Abnormal shape of end part of bone
0005930
Bone pain
0002653
Osteomyelitis
Bone infection
0002754
Seborrheic dermatitis
0001051
30%-79% of people have these symptoms
Abnormal fingernail morphology
Abnormal fingernails
Abnormality of the fingernails

[ more ]

0001231
Abnormal hair quantity
0011362
Acne
0001061
Arthralgia
Joint pain
0002829
Arthritis
Joint inflammation
0001369
Clubbing of toes
0100760
Coarse facial features
Coarse facial appearance
0000280
Cutis gyrata of scalp
Furrows in thickened skin on top of scalp
Thickened folds on top of scalp

[ more ]

0010541
Joint swelling
0001386
Limitation of joint mobility
Decreased joint mobility
Decreased mobility of joints
Limited joint mobility
Limited joint motion

[ more ]

0001376
Osteolysis
Breakdown of bone
0002797
Ptosis
Drooping upper eyelid
0000508
5%-29% of people have these symptoms
Abnormal hair pattern
Abnormal distribution of hair
0010720
Abnormality of bone marrow cell morphology
0005561
Anemia
Low number of red blood cells or hemoglobin
0001903
Avascular necrosis
Death of bone due to decreased blood supply
0010885
Cerebral palsy
0100021
Eczematoid dermatitis
0000976
Gastrointestinal hemorrhage
Gastrointestinal bleeding
0002239
Genu varum
Outward bow-leggedness
Outward bowing at knees

[ more ]

0002970
Growth hormone excess
0000845
Gynecomastia
Enlarged male breast
0000771
Hepatomegaly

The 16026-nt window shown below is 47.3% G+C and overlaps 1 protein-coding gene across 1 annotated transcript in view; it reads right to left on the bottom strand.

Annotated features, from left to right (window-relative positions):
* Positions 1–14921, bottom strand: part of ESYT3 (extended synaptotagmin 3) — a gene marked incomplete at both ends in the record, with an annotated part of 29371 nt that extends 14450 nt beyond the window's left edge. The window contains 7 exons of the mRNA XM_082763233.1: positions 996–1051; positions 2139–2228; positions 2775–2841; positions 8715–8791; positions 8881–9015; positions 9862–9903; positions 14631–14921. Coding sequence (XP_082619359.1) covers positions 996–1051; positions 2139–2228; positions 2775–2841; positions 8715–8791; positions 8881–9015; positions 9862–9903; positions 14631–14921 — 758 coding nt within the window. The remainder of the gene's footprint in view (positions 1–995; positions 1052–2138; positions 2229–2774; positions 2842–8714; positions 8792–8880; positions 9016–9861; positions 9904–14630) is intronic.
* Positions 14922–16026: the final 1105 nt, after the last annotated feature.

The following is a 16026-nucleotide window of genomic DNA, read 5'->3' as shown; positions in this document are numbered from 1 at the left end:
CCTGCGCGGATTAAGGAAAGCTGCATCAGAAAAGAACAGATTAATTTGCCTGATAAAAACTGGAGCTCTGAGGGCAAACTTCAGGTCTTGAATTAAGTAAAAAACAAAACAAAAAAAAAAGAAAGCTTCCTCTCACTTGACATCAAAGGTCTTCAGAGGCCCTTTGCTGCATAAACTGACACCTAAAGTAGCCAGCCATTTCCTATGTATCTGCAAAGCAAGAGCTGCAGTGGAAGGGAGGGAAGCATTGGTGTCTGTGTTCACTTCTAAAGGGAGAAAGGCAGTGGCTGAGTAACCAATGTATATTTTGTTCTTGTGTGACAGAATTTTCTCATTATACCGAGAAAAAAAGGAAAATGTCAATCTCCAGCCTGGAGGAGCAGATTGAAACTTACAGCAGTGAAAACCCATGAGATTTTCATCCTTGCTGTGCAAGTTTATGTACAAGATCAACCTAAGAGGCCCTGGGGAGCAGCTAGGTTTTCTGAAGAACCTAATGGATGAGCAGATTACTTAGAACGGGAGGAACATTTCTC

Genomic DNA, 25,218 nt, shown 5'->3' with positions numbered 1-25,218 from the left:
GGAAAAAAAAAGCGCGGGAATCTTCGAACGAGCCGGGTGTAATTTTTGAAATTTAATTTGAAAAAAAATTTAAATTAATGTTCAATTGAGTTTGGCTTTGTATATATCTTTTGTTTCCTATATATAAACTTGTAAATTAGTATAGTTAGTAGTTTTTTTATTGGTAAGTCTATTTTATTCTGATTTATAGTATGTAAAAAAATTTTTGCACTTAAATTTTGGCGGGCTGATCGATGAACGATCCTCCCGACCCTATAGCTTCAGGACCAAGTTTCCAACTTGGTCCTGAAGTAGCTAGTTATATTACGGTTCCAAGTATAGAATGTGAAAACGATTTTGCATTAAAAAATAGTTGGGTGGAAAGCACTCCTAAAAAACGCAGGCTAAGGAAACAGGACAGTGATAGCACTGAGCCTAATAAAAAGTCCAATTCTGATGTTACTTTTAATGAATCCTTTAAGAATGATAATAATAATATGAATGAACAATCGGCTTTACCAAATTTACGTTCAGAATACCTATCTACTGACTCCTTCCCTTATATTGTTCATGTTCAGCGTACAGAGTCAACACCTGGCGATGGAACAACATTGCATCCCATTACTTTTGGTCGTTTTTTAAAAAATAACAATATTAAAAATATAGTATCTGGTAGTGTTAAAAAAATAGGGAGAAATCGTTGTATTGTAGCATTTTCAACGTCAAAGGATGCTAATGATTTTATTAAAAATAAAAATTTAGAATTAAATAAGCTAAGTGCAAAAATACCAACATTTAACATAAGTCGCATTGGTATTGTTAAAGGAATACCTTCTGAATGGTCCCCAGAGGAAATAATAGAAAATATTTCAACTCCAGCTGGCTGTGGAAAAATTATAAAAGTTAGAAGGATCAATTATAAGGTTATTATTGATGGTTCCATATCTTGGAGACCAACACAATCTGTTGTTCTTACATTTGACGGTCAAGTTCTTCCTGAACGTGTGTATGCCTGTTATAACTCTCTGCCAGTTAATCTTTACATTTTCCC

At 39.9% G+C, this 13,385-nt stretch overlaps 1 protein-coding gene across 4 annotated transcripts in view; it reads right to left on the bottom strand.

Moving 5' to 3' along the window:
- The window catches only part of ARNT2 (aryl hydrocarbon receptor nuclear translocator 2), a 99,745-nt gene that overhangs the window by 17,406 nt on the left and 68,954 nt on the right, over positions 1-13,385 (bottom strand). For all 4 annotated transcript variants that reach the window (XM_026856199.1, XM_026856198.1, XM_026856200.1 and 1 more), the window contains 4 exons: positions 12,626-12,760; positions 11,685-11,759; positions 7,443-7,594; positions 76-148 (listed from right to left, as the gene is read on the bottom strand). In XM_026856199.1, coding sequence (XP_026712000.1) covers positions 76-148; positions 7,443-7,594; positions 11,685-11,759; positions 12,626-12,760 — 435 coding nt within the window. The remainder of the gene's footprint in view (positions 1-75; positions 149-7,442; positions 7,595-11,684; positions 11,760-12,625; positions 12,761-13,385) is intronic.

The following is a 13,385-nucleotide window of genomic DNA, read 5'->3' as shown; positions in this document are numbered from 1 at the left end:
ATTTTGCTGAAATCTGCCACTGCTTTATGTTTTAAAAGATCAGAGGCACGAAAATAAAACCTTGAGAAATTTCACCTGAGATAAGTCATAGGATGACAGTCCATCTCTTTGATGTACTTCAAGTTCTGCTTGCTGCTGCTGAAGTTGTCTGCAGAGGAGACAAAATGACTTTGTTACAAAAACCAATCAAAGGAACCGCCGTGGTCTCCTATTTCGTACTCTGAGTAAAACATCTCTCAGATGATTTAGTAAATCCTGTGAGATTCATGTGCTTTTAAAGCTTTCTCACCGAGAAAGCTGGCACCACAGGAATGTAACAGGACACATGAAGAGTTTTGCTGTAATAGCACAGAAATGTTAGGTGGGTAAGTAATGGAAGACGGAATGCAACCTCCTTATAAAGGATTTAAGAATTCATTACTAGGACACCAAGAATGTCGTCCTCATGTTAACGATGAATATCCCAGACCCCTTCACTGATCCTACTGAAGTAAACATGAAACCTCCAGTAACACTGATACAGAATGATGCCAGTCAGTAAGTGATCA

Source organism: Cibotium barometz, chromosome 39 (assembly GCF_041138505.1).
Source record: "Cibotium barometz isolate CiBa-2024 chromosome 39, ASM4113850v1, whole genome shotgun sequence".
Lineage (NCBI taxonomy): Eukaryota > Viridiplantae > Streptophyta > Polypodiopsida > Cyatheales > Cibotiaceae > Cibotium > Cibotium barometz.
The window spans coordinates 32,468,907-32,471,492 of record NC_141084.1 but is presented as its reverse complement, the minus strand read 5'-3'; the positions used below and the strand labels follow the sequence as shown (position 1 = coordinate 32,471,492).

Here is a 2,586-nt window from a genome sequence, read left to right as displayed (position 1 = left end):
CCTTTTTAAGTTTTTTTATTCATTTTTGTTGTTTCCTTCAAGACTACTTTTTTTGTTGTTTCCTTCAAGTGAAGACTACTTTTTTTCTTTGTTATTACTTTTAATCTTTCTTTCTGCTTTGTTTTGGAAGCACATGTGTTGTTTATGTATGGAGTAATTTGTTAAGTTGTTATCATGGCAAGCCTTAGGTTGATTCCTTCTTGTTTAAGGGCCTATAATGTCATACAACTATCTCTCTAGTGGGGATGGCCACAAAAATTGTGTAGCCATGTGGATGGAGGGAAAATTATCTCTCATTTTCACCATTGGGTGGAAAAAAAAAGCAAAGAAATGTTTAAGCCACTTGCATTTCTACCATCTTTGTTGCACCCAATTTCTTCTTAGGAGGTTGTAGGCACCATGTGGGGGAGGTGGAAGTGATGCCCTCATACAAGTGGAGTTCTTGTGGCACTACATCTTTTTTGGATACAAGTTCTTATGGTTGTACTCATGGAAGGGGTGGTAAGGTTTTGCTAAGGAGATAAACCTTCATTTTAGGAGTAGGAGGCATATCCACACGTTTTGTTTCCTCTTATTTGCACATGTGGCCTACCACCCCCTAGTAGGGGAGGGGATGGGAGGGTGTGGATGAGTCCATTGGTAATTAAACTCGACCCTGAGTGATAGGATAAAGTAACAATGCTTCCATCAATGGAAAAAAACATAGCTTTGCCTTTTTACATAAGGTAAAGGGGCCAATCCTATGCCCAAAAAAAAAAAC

Enlarged liver
0002240
Impaired temperature sensation
Abnormality of temperature sensation
Loss of temperature sensation

[ more ]

0010829
Malabsorption
Intestinal malabsorption
0002024
Neoplasm of the lung
Lung tumor
0100526
Neoplasm of the skin
Skin tumors
Tumor of the skin

[ more ]

0008069
Osteoporosis
0000939
Palmoplantar keratoderma
Thickening of palms and soles
0000982
Peptic ulcer
Sore in the lining of gastrointestinal tract
0004398
Scoliosis
0002650
Small hand
Disproportionately small hands
0200055
Splenomegaly
Increased spleen size
0001744
Percent of people who have these symptoms is not available through HPO
Arthropathy
Disease of the joints
0003040
Autosomal dominant inheritance
0000006
Autosomal recessive inheritance
0000007
Clubbing
Clubbing of fingers and toes
0001217
Clubbing of fingers
Clubbed fingers
Clubbing (hands)
Finger clubbing

[ more ]

0100759
Congenital onset
Symptoms present at birth
0003577
Disproportionate tall stature
0001519
Erythema
0010783
Flushing
0031284
High palate
Elevated palate
Increased palatal height

[ more ]

0000218
Hyperhidrosis
Excessive sweating
Increased sweating
Profuse sweating
Sweating
Sweating profusely
Sweating, increased

[ more ]

0000975
Large fontanelles
Wide fontanelles
0000239
Long clavicles
Long collarbone
0000890
Osteolytic defects of the phalanges of the hand
Breakdown of small bones of fingers
0009771
Osteopenia
0000938
Palmoplantar hyperkeratosis
Thickening of the outer layer of the skin of the palms and soles
0000972
Patent ductus arteriosus
0001643
Pectus excavatum
Funnel chest
0000767
Periosteal thickening of long tubular bones
0006465
Redundant skin
Loose redundant skin
Redundant skin folds
Sagging, redundant skin

[ more ]

0001582
Thickened calvaria
Increased thickness of skull cap
Thickened skull cap

[ more ]

0002684
Thickened skin
Thick skin
0001072
Wormian bones
Extra bones within cranial sutures
0002645

Diagnosis

Making a diagnosis for a genetic or rare disease can often be challenging. Healthcare professionals typically look at a person’s medical history, symptoms, physical exam, and laboratory test results in order to make a diagnosis. The following resources provide information relating to diagnosis and testing for this condition. If you have questions about getting a diagnosis, you should contact a healthcare professional.

Testing Resources